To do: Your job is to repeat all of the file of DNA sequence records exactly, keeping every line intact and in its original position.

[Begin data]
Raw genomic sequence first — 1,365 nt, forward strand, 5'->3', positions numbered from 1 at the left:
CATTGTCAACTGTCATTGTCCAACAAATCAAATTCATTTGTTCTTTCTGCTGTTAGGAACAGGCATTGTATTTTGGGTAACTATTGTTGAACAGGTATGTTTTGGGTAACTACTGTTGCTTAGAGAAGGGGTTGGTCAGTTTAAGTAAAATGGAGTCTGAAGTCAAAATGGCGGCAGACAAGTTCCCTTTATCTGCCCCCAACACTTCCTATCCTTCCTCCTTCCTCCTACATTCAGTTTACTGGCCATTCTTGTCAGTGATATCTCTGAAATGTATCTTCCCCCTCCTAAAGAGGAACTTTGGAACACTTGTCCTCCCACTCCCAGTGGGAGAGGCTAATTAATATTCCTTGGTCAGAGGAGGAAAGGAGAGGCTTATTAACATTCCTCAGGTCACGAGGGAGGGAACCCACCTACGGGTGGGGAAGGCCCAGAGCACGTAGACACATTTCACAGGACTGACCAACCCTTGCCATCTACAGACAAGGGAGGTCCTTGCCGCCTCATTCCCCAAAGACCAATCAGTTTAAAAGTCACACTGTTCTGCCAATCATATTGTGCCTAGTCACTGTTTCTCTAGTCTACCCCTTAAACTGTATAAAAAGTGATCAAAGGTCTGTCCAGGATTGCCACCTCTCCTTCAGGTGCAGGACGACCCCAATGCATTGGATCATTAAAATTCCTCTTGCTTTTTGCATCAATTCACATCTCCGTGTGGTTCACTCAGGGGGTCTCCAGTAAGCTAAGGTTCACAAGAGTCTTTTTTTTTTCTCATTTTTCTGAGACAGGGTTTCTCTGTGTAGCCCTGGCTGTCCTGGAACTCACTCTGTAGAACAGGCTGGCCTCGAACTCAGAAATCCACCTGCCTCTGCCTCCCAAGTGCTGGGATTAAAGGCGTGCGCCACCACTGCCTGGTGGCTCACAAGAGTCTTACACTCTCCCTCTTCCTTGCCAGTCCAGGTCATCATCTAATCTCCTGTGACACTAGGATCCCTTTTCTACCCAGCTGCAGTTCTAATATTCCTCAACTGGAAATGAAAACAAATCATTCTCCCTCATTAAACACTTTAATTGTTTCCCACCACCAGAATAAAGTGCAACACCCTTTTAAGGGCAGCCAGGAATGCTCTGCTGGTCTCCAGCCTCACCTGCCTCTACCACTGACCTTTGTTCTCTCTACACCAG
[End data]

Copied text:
Raw genomic sequence first — 1,365 nt, forward strand, 5'->3', positions numbered from 1 at the left:
CATTGTCAACTGTCATTGTCCAACAAATCAAATTCATTTGTTCTTTCTGCTGTTAGGAACAGGCATTGTATTTTGGGTAACTATTGTTGAACAGGTATGTTTTGGGTAACTACTGTTGCTTAGAGAAGGGGTTGGTCAGTTTAAGTAAAATGGAGTCTGAAGTCAAAATGGCGGCAGACAAGTTCCCTTTATCTGCCCCCAACACTTCCTATCCTTCCTCCTTCCTCCTACATTCAGTTTACTGGCCATTCTTGTCAGTGATATCTCTGAAATGTATCTTCCCCCTCCTAAAGAGGAACTTTGGAACACTTGTCCTCCCACTCCCAGTGGGAGAGGCTAATTAATATTCCTTGGTCAGAGGAGGAAAGGAGAGGCTTATTAACATTCCTCAGGTCACGAGGGAGGGAACCCACCTACGGGTGGGGAAGGCCCAGAGCACGTAGACACATTTCACAGGACTGACCAACCCTTGCCATCTACAGACAAGGGAGGTCCTTGCCGCCTCATTCCCCAAAGACCAATCAGTTTAAAAGTCACACTGTTCTGCCAATCATATTGTGCCTAGTCACTGTTTCTCTAGTCTACCCCTTAAACTGTATAAAAAGTGATCAAAGGTCTGTCCAGGATTGCCACCTCTCCTTCAGGTGCAGGACGACCCCAATGCATTGGATCATTAAAATTCCTCTTGCTTTTTGCATCAATTCACATCTCCGTGTGGTTCACTCAGGGGGTCTCCAGTAAGCTAAGGTTCACAAGAGTCTTTTTTTTTTCTCATTTTTCTGAGACAGGGTTTCTCTGTGTAGCCCTGGCTGTCCTGGAACTCACTCTGTAGAACAGGCTGGCCTCGAACTCAGAAATCCACCTGCCTCTGCCTCCCAAGTGCTGGGATTAAAGGCGTGCGCCACCACTGCCTGGTGGCTCACAAGAGTCTTACACTCTCCCTCTTCCTTGCCAGTCCAGGTCATCATCTAATCTCCTGTGACACTAGGATCCCTTTTCTACCCAGCTGCAGTTCTAATATTCCTCAACTGGAAATGAAAACAAATCATTCTCCCTCATTAAACACTTTAATTGTTTCCCACCACCAGAATAAAGTGCAACACCCTTTTAAGGGCAGCCAGGAATGCTCTGCTGGTCTCCAGCCTCACCTGCCTCTACCACTGACCTTTGTTCTCTCTACACCAG